A radical culture change by Highland Council towards its staff and communities is well under way, the council’s leadership team told the P&J yesterday.
Traditional top-down methods will be turned on their heads, with communities as leaders and the council as supporters.
They hope such changes will make long-running public rows over issues like public loo closures and car parking charges a thing of the past.
After six weeks of touring the region to engage with communities, chief executive Donna Manson reiterated her commitment to listening to and empowering communities, and doing the same with staff, empowering them to act locally.
She said better communication would underpin every step of the way forward.
“During the meetings, people told us they wanted to get out of the bit of putting in FoIs (Freedom of Information requests) and spend time talking.
“We’ve held our hands up to not spending enough time in that space working things out together.
“What’s fascinating is that quite of few people have said the council needs to say yes or no rather than maybe, and their frustration has been in those grey areas where there hasn’t been enough communication.”
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Mrs Manson said in mid-January the council would undertake two days of workshops to discuss ways of enabling staff and councillors to find ways of working better, more effectively and more efficiently with each other and the communities they serve.
She said: “We have fantastic, committed, talented staff and the same in our communities. They want to be empowered to find local solutions to local problems and we know the public now has a much better understanding of the financial constraints the council is under.”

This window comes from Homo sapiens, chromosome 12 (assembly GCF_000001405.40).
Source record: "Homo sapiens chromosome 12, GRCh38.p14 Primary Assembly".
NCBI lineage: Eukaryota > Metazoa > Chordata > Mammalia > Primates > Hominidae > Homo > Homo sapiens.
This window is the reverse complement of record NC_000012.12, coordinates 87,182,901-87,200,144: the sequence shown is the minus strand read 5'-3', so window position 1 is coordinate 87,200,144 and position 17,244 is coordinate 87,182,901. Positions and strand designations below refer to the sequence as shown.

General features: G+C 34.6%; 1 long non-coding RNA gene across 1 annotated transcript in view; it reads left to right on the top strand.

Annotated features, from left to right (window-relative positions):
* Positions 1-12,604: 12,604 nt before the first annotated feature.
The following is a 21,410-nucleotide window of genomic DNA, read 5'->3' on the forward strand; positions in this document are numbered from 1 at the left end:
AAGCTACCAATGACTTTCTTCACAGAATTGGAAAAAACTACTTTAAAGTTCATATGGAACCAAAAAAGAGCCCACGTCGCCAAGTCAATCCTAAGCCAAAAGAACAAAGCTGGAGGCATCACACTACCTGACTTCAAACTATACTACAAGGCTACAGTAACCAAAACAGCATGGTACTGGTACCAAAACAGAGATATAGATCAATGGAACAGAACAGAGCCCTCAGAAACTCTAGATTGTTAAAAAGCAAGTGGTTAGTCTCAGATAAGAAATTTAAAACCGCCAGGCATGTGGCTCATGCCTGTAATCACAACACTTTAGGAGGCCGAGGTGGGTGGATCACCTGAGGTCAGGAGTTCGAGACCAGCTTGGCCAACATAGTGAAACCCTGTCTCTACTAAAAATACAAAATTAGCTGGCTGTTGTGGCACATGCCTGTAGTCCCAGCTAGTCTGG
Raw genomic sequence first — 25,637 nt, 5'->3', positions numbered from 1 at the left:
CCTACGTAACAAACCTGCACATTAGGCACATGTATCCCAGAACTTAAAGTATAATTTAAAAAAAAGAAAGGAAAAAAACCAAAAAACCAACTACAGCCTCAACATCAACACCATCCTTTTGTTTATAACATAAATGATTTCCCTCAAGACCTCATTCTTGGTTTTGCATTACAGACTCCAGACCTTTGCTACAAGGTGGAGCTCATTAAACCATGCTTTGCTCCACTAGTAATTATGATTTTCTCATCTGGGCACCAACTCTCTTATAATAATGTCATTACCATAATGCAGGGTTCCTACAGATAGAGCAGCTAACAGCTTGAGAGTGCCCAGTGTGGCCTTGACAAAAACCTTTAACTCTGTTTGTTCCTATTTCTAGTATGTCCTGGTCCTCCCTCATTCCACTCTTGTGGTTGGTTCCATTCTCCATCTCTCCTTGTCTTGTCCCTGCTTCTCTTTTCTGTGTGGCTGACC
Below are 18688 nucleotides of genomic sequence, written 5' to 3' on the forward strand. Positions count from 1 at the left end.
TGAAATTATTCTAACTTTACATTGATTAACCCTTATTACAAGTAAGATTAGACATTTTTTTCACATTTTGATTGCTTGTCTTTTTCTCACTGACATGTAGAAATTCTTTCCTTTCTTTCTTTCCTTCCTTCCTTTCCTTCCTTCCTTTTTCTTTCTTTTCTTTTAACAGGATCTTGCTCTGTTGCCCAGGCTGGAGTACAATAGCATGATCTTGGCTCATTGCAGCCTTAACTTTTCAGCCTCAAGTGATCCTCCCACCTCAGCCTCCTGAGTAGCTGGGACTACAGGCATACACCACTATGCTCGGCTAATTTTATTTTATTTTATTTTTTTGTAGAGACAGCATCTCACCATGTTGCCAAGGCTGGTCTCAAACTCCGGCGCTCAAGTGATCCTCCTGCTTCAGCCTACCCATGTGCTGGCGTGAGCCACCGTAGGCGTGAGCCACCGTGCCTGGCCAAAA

Mrs Manson was joined by council leader Margaret Davidson and depute leader Alasdair Christie who held their hands up on behalf of the council to previous divisive mistakes made during budget-setting.
Mrs Davidson said the new culture of communication and listening would ensure that long-running public rows like those over toilet closures and car parking charges would not happen again.
“That’s not to say we won’t close toilets or impose charges, but we will make sure that everyone is fully consulted and listened to, and understand our actions,” she said.
“We’ve said the word ‘localism’ lots and lots, and it doesn’t just happen because you say it. Our workshops in January will work out how we change things to support all those communities really wanting to work with us.”
Mr Christie said in a recent meeting of around 60 community councils in Inverness, the message was clear.
He said: “They said we want to do things in a different way, let’s explore everything, not rule anything in or out. Let’s look at the problem and who’s best placed to sort it.
“It could be the council but a lots of times it’s the communities, so they will be the leaders and we will be the supporters.”